the guest house holding on

Earning a living as a creative isn’t easy. The heightened sensitivity that allows one access to the elusive and delicate places that any kind of meaningful work arises from doesn’t conveniently stay boxed in a corner somewhere when it’s not needed. No, it’s there also for the day to day business dealings, through client interactions, and worst of all when doubt and self-judgment rears its ugly head. The creative doesn’t experience life mildly but instead profoundly. A wide open heart is much more susceptible to injury than a protected one.

So it seems inevitable that moments of questioning whether it’s worth the trouble will periodically plague the creative. These are the days when taking a job as a toll collector sounds pretty damn good. Sitting in a sheltered box, mindlessly making change, and repeatedly reciting “have a nice day” has got to be easier than this.

What I’ve noticed over the years, though, is that every time I’ve found myself in a really dark place something unexpected happens, something undeniably strong yet tender pulling me up and out. Dare I say miraculous? Dramatic as it sounds, it most definitely has the feel of divine intervention. And I recently experienced it again.

I woke the morning of this session to a weary sense of defeat, the result of a tough blow to my business that I’ve been dealing with. I was meeting at a location I’d never been before with a new client who was visiting the area from California. After I’d programmed the address of the shoot into my navigation and headed down the road I wished the pleasant voice offering what street to turn onto next would instead give me guidance I could really use. I felt irretrievably lost.

I soon realized I'd left the house without the client information. I hadn’t the client's names, a contact number, or anything other than the address with me. I couldn’t even remember how many children there would be or the ages….talk about going into a shoot blind. All I could do was show up and hope to find some people who looked like they wanted portraits made. Upon arriving at the location I was surprised to discover that this wasn’t going to be a family shoot as I’d previously thought, but simply one child, a beautiful only child named Paulina. Her mothers only expectation and instruction to me being to photograph her daughter honestly and in the way she saw childhood conveyed on my website.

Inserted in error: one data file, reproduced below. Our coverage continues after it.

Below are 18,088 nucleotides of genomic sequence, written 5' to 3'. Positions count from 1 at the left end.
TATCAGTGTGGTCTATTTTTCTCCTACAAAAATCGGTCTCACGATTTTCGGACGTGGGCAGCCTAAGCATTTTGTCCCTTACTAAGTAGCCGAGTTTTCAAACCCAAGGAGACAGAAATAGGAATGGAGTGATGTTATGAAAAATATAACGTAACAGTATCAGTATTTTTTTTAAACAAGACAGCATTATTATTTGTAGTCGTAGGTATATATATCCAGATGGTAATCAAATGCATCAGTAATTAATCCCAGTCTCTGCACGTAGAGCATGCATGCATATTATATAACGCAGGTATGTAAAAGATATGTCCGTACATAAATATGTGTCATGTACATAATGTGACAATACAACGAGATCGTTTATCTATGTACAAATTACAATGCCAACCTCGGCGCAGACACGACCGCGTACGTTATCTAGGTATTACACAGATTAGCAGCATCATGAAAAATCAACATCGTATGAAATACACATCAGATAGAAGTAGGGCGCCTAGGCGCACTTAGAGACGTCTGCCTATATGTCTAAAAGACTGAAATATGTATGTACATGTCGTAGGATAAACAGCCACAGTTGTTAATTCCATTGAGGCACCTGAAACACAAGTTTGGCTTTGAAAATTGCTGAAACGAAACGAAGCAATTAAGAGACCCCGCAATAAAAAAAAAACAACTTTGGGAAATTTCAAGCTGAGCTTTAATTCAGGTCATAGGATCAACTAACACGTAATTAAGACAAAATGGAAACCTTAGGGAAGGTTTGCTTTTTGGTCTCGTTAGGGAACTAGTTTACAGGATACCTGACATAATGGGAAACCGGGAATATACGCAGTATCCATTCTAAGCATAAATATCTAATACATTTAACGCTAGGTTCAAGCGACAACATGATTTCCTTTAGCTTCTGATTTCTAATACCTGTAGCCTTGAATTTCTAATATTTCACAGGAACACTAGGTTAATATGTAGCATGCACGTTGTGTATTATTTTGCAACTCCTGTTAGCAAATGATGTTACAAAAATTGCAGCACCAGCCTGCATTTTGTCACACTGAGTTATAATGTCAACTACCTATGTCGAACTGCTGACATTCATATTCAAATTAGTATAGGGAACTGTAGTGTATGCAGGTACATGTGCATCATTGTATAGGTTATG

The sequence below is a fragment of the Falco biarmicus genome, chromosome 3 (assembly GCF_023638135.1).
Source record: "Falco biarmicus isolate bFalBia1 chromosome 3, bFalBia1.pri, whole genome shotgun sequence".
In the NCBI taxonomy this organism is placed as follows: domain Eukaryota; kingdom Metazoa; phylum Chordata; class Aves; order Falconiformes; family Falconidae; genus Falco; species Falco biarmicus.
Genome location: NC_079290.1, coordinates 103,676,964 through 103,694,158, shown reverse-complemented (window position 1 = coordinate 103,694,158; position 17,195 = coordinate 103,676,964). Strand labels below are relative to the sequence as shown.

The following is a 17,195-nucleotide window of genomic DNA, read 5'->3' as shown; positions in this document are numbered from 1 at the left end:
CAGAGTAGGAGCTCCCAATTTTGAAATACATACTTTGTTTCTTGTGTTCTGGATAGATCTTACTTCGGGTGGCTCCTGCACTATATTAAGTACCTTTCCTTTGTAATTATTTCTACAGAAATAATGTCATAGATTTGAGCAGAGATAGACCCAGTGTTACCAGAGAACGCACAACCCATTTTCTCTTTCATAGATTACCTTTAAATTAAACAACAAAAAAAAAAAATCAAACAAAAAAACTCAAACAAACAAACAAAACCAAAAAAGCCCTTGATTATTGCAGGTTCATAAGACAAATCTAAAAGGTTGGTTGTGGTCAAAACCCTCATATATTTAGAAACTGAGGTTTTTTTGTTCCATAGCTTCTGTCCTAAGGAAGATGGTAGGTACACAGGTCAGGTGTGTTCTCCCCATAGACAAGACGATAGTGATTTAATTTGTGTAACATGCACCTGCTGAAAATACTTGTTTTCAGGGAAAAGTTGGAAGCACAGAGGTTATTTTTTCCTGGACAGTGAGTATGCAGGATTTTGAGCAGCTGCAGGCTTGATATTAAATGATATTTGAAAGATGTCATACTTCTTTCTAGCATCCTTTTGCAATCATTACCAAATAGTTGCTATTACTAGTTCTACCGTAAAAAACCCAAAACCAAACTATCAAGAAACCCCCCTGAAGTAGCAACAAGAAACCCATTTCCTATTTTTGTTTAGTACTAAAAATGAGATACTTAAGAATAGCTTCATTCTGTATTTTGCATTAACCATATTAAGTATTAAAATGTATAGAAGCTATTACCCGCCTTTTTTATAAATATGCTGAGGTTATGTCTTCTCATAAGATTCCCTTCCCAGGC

Even with permission to just do what I do, the session began awkwardly, with both the child and I initially hesitant and guarded with one another. I was still dealing with a gray mind and a lot of self-doubt, not to mention trying to find some decent light to work with. But this miracle story isn’t about seas parting or water being turned to wine. It’s about opening up when you feel most like closing down, and rising one more time when your legs are shaking and body bruised.

So it went, as it wondrously has many times before, that as I quieted my discursive mind, revealed and welcomed my deep vulnerability as well as the child’s, the photo session stopped being a photo session. I was no longer lost and needing direction. Nor was I seeking answers or reasons why things happen as they do. I was in the midst of a new story, unfolding in this very moment, where all I needed to do was be present, flow with the energy provided, and turn the page.

I’m sharing the above image not because it’s the strongest from the shoot, but because it illustrates best the transformation that occurred on this day, from gray muddled thinking to clear seeing. One of the last shots I made of this bright eyed angel, the photograph followed a morning of dancing and discovery, and to me represents the perfect peace available if one can simply stay the course, and follow their souls calling.


finger speak
naturally retro
family hug

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